As a Fulbright Scholar, Nancy Strow Sheley, who holds a joint position in English and Liberal Studies, will spend six months, beginning January, teaching American Studies on the divided island of Cyprus.
“I’m quite honored,” said Sheley, who joined the university in 2001. “This award is an extraordinary achievement and has been one of my lifetime goals.”
The Fulbright program, sponsored by the U.S. Department of State, is an international exchange program offering opportunities for students, scholars, and professionals to undertake international graduate study, advanced research, university teaching, and teaching in elementary and secondary schools worldwide.
In 2004, Sheley received a Fulbright-Hays Travel Abroad Award that sent her with 12 other educators to Rwanda, site of the 1994 mass extermination of nearly a million ethnic Tutsis and moderate Hutu sympathizers. Sheley believes one reason for her appointment to Cyprus is a recognition of her understanding of internal conflict, backed by her Rwandan research.
“Add to that a potential for leadership in curriculum development, my expertise in American Studies, and my willingness to be a cultural ambassador, and you have what the Fulbright people seemed to be looking for,” she said.
Sheley will divide her time between the University of Cyprus in Nicosia and the Eastern Mediterranean University in Famagusta. “My goal is to present American Studies in a global context,” she said. “I envision myself as someone who tries to answer others’ questions, not just to dictate answers and viewpoints. I anticipate my courses and lectures will broaden perspectives from those Cypriots may have garnered from the news.” Cyprus, split between Turkish and Greek populations, also strikes a balance between the old and the new. “I feel overwhelmed by the thousands of years of history in Cyprus,” she said. “But, I don’t have the feeling I’m headed for a third world country at all. Cyprus is highly developed with every technological advantage.”
Sheley prepares for her trip by learning as much as she can about the languages of Cyprus, its political climate, and its cultural past. “Plus, I’m talking to other Fulbright scholars in general and those who served on Cyprus in particular,” she said. “Part of the appeal of this teaching experience is its length, from January through July. Once I find a place to live, I can begin to discover the rhythms of life on Cyprus and determine how I can be most effective as a Fulbrighter at the universities and in the communities. I’m also looking forward to meeting people from all walks of life, enjoying village life, studying the island’s art, and certainly discovering its panoramic scenes, best places to eat, and cultural activities.”
Her goals during the six months in Cyprus include contacting leaders in the Cypriot educational system as well as those in civic and public life. She also hopes to create a link between her classes in Cyprus and CSULB.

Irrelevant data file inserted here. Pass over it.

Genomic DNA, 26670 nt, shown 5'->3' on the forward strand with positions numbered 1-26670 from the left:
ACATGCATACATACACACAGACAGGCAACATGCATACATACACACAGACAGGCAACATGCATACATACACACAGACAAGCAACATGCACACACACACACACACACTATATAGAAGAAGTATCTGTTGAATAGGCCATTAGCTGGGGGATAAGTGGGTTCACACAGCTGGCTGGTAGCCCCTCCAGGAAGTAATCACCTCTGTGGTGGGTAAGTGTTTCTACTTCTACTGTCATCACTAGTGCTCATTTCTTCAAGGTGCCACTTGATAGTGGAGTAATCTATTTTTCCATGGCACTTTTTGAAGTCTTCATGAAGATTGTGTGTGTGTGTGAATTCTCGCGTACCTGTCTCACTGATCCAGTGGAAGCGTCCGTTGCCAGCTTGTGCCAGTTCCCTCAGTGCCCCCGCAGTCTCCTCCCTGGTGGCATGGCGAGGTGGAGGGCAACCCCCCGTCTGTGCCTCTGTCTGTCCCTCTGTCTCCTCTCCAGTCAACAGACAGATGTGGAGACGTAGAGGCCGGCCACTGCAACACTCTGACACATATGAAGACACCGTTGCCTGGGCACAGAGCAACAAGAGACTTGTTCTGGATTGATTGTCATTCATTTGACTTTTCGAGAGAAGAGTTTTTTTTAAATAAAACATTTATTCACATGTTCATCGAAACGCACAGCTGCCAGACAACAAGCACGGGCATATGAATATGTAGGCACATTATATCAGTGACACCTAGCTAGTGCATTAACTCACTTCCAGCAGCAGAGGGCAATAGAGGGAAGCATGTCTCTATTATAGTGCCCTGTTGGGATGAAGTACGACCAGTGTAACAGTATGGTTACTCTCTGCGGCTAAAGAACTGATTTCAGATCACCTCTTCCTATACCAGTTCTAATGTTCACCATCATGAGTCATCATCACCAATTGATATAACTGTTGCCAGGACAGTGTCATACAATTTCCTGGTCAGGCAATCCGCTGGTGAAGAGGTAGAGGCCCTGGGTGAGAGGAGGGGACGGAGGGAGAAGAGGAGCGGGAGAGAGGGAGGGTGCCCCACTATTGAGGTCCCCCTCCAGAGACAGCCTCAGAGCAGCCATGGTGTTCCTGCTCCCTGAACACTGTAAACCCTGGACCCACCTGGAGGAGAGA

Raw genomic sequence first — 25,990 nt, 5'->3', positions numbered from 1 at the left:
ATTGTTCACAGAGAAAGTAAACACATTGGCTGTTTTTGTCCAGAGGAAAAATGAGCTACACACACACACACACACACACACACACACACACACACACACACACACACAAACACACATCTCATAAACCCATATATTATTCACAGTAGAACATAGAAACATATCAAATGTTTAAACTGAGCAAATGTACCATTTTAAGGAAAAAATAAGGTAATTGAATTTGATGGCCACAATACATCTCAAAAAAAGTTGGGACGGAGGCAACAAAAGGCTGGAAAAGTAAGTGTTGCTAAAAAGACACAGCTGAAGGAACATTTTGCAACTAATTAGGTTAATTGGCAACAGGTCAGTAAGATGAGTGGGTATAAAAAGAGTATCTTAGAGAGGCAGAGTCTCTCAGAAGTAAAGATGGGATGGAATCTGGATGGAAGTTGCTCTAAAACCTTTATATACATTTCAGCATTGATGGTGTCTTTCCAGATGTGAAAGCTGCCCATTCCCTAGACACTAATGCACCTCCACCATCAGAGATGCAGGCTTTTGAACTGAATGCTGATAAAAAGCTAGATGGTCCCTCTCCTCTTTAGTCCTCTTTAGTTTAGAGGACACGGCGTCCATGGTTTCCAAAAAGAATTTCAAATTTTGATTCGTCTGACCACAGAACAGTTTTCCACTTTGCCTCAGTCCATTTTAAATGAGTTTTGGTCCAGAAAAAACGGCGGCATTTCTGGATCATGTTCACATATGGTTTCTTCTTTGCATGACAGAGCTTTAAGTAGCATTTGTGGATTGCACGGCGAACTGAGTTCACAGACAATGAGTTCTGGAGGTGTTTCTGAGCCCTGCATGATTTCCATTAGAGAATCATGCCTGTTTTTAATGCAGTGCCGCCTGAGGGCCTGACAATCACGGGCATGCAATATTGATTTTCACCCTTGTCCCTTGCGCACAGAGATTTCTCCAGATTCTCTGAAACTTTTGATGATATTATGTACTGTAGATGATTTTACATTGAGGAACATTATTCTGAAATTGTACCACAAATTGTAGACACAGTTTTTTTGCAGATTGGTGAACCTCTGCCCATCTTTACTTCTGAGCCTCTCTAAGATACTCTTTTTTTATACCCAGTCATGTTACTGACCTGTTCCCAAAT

“Student-to-student communication is possible and we have the technology to do it,” she said. “But the real value is in the face-to-face contact that is essential to a Fulbright because it puts the humanity back into research. It puts a human face on Cyprus and its cultures, as well as provides clearer communications about the United States and its peoples.” She added, “We can’t underestimate the power of personal communication; it may be possible to misread the printed word, but miscommunication is easier to detect in direct conversations.”
Sheley is no stranger to relocation. Her trip to Cyprus will be the 14th time she has moved. “Any move, but especially this Fulbright, offers me the chance to re-invent myself” she said. “It means becoming someone different. I can shed what I don’t want to take with me—of my responsibilities and obligations here—and to acquire there what I need for personal growth. It is a chance to embrace new things. I know I will be changed when I come back.”
Sheley received her bachelor’s degree from Murray State University, her master’s degree from the University of Illinois at Urbana-Champaign and her Ph.D. in American Studies from the University of Kansas in 2000. She also served as an instructor at Washburn University of Topeka before joining CSULB.
Sheley looks forward to her Cyprus adventure and encourages other faculty to apply to the Fulbright program. “The key to securing a Fulbright is planning for the opportunity,” she said. “I researched the possibilities for study and teaching abroad and sought information online, from colleagues, and from Fulbright personnel at conferences. You’ve got to be willing to go through the process and put yourself out there. To make it feasible, it needs to be the right time in life to pursue that dream. Most of all, believe it is possible. That way, you make it believable to yourself and to others.”